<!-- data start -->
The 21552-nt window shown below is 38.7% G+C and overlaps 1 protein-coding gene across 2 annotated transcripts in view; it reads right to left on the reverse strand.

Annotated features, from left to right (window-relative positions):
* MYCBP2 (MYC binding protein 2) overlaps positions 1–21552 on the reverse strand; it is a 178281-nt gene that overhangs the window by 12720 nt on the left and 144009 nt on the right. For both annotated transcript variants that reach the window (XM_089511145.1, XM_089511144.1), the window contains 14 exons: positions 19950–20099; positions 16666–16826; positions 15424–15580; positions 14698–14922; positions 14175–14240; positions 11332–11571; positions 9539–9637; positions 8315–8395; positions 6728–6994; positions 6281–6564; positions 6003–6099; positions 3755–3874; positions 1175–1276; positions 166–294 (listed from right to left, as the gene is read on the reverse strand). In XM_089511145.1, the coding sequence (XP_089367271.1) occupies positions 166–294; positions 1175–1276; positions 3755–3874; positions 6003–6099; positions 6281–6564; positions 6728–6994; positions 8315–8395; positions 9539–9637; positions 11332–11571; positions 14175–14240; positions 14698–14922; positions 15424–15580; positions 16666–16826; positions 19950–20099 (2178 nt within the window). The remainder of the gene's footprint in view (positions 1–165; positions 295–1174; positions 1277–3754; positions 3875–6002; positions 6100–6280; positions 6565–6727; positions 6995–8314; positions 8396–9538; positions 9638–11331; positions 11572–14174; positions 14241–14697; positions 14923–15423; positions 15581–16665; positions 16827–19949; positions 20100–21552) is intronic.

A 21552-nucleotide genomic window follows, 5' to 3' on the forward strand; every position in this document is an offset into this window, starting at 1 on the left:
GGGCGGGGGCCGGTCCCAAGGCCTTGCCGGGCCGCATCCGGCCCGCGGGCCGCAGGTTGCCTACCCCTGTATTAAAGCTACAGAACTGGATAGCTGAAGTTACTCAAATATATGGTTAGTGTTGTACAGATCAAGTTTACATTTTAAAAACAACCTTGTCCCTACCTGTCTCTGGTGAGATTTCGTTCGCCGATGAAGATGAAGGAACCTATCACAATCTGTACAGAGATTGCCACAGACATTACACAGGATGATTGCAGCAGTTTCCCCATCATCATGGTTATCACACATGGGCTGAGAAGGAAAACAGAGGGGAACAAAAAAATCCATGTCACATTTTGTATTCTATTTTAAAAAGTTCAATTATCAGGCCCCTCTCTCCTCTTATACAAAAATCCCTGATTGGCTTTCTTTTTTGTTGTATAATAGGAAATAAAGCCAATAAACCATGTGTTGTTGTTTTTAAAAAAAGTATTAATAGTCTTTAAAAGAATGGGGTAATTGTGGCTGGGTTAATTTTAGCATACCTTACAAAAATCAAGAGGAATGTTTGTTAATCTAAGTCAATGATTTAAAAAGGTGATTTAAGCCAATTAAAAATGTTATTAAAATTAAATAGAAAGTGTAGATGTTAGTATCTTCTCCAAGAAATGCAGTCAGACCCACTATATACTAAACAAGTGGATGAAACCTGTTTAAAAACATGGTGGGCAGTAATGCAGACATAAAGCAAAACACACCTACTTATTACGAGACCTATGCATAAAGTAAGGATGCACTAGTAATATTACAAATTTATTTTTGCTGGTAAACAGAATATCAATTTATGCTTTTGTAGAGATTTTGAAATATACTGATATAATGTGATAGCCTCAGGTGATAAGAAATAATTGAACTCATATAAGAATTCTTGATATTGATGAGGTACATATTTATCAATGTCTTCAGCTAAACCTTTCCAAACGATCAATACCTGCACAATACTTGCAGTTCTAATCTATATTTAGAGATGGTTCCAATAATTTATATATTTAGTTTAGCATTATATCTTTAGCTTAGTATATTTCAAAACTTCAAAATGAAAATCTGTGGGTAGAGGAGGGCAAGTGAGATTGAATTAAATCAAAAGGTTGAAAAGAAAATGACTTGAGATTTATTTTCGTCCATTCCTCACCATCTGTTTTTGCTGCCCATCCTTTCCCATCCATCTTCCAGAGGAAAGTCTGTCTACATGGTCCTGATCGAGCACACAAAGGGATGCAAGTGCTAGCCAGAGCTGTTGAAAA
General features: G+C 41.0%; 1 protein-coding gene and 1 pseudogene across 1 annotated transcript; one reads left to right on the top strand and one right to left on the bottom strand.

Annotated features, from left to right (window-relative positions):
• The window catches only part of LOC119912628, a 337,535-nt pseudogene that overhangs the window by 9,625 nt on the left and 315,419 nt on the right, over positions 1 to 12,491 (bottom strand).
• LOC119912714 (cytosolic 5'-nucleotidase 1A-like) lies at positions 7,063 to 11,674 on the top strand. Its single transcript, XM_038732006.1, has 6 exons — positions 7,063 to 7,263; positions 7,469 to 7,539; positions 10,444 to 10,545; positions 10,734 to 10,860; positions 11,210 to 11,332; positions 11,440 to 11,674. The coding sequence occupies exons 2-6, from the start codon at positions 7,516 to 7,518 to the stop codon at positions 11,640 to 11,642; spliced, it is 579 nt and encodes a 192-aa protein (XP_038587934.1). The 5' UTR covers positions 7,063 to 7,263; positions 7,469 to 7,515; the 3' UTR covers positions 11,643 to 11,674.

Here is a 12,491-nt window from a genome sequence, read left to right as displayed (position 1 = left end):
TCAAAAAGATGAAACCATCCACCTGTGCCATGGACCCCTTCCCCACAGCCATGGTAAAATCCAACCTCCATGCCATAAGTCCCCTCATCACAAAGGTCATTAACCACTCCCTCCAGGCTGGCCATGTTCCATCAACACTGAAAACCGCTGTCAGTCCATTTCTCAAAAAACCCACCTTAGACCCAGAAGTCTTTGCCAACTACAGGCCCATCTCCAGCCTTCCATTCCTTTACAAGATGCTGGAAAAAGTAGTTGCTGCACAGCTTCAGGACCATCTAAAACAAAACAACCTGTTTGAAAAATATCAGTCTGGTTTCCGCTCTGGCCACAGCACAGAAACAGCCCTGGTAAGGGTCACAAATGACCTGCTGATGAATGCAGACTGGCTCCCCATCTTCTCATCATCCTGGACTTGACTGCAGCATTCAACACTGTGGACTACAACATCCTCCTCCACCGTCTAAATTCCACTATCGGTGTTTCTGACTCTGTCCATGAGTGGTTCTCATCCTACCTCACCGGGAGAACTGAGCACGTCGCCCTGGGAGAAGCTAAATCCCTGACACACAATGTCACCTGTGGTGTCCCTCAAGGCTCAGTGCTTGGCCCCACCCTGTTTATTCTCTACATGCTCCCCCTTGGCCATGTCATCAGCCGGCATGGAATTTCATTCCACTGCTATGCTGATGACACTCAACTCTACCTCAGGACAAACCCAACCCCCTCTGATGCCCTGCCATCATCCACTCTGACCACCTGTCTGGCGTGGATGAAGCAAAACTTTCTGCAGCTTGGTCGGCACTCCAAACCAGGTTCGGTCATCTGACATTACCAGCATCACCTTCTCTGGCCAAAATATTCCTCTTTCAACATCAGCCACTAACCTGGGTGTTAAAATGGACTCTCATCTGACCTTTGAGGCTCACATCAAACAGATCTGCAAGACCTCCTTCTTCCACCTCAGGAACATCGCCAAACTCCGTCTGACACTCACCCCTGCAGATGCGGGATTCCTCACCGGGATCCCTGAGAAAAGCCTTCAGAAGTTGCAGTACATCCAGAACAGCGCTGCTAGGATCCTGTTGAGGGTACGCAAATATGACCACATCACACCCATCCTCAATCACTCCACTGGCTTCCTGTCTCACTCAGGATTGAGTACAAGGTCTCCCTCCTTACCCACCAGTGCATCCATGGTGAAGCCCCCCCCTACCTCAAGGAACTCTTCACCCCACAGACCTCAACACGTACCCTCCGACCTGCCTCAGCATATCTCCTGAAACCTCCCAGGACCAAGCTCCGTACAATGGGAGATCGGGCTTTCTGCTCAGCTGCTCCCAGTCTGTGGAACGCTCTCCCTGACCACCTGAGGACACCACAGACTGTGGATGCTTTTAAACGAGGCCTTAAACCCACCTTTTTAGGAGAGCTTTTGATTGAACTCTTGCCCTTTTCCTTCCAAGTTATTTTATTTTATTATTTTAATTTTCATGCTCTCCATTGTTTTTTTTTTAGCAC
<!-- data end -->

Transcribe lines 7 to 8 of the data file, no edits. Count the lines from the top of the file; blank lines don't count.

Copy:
Annotated features, from left to right (window-relative positions):
• The window catches only part of LOC119912628, a 337,535-nt pseudogene that overhangs the window by 9,625 nt on the left and 315,419 nt on the right, over positions 1 to 12,491 (bottom strand).